Kuwait emir urges calm over coup, graft allegations

Kuwait’s emir expressed deep concern over allegations of a conspiracy against the government

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Kuwait’s emir, Sheikh Sabah al-Ahmad al-Sabah, urged calm Wednesday as he expressed deep concern over allegations of a conspiracy against the government and a huge corruption scam, Reuters reported.

In his first public comments on an issue that has shaken the Gulf state, Sheikh Sabah urged all parties to leave the issue for the judiciary to investigate.

“I followed with deep concern and sorrow the allegations about certain events which, if proven true, constitute serious crimes that threaten the security of the country, its constitution and institutions and undermine the judiciary,” he said in an unscheduled speech on television.

“After placing the issue in the hands of the public prosecution, everyone must stop to deal in the matter publicly while waiting for the judiciary verdict,” said the emir who vowed to take stern actions against any guilty party.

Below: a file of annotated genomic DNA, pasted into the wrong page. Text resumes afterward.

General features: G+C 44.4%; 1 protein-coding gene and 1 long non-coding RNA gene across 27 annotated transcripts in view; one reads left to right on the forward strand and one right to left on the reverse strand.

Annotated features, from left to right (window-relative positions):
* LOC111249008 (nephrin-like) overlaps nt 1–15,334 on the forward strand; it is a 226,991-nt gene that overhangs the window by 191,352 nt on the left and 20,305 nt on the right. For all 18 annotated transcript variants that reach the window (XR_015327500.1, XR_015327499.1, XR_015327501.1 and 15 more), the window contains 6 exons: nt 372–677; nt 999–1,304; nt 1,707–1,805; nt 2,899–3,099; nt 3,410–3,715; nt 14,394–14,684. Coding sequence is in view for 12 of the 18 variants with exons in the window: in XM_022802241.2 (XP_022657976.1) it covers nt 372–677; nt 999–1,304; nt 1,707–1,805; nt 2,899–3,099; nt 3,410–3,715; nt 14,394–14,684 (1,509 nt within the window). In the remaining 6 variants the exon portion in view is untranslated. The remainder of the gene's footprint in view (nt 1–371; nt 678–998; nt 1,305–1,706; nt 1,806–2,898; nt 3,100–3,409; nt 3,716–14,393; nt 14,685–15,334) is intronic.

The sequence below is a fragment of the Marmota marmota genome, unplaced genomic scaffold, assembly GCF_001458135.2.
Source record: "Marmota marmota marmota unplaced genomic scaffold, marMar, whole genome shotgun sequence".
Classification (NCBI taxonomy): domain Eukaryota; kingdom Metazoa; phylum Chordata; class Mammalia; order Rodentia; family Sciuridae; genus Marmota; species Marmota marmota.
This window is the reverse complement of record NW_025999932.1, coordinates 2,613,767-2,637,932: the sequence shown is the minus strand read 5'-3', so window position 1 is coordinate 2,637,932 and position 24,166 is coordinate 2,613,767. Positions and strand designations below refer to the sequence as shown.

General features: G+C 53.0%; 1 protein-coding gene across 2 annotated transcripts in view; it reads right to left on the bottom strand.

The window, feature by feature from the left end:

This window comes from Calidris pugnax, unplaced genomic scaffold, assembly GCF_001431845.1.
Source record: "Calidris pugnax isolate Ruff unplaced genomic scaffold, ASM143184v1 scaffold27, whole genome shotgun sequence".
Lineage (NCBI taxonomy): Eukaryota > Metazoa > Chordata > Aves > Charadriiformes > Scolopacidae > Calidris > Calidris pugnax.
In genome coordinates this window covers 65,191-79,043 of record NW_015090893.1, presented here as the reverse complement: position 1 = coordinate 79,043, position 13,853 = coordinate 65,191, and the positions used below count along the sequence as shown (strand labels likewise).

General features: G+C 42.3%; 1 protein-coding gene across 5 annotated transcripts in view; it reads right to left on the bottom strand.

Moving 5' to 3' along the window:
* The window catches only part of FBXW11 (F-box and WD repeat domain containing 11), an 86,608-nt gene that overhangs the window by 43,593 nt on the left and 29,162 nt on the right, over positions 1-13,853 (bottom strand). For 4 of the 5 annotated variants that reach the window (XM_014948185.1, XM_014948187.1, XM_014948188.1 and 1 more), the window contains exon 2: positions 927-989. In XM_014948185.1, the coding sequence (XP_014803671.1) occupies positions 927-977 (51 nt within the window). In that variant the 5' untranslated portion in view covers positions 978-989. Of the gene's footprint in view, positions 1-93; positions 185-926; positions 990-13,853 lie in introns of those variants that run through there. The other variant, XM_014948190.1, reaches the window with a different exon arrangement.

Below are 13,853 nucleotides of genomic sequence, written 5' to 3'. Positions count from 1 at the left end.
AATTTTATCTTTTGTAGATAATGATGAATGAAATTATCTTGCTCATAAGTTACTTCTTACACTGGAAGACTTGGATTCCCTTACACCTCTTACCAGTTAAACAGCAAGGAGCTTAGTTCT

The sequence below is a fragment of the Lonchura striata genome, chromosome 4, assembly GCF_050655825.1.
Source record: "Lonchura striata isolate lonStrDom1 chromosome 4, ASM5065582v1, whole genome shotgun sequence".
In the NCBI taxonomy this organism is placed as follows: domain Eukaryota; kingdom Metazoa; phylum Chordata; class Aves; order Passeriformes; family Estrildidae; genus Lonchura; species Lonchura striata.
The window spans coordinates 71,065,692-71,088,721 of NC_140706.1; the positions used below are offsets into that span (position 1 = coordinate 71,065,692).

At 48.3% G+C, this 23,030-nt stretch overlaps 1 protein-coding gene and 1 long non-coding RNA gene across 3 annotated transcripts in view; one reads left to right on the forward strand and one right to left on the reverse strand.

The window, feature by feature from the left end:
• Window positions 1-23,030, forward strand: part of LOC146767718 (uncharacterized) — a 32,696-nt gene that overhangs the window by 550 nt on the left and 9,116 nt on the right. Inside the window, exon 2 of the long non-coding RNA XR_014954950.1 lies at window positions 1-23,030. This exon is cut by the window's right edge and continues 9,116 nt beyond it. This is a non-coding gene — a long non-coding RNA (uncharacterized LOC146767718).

The emir expressed dismay over “the flurry of reports on these unverified claims and traded accusations” that were carried by various mass media and social networking websites “without meticulous care.”

“Everybody could be affected or offended by defamation that was exchanged without evidence. As a result, everybody based their respective stances on their own interests and away from objective truth, right and justice,” he said.

Early this month, Sheikh Ahmad Fahad al-Sabah, a senior member of the ruling family, filed a lawsuit claiming he is in possession of videotapes showing a senior member of the family and the former parliament speaker plotting a coup and accusing them of massive corruption.

Ex-premier Sheikh Nasser Mohammad al-Ahmad al-Sabah and former speaker Jassem al-Khorafi both categorically denied the allegations as “fabrications and lies” and said they were ready to face the investigation.

The two men were received by the emir during the week.

Sheikh Nasser, 74, resigned in 2011 after five years in office following massive street protests over corruption charges that 13 MPs had received millions of dollars in bribes.

Khorafi, a wealthy businessman who was speaker between 1999 and 2011, categorically denied the allegations when the news first surfaced several months ago.

The government said in April that the videotapes had been tampered with and were not authentic, but Sheikh Ahmad insists they are genuine.

Several opposition groups have called for an international investigation and for the resignation of the government and dissolution of parliament.

(With Reuters)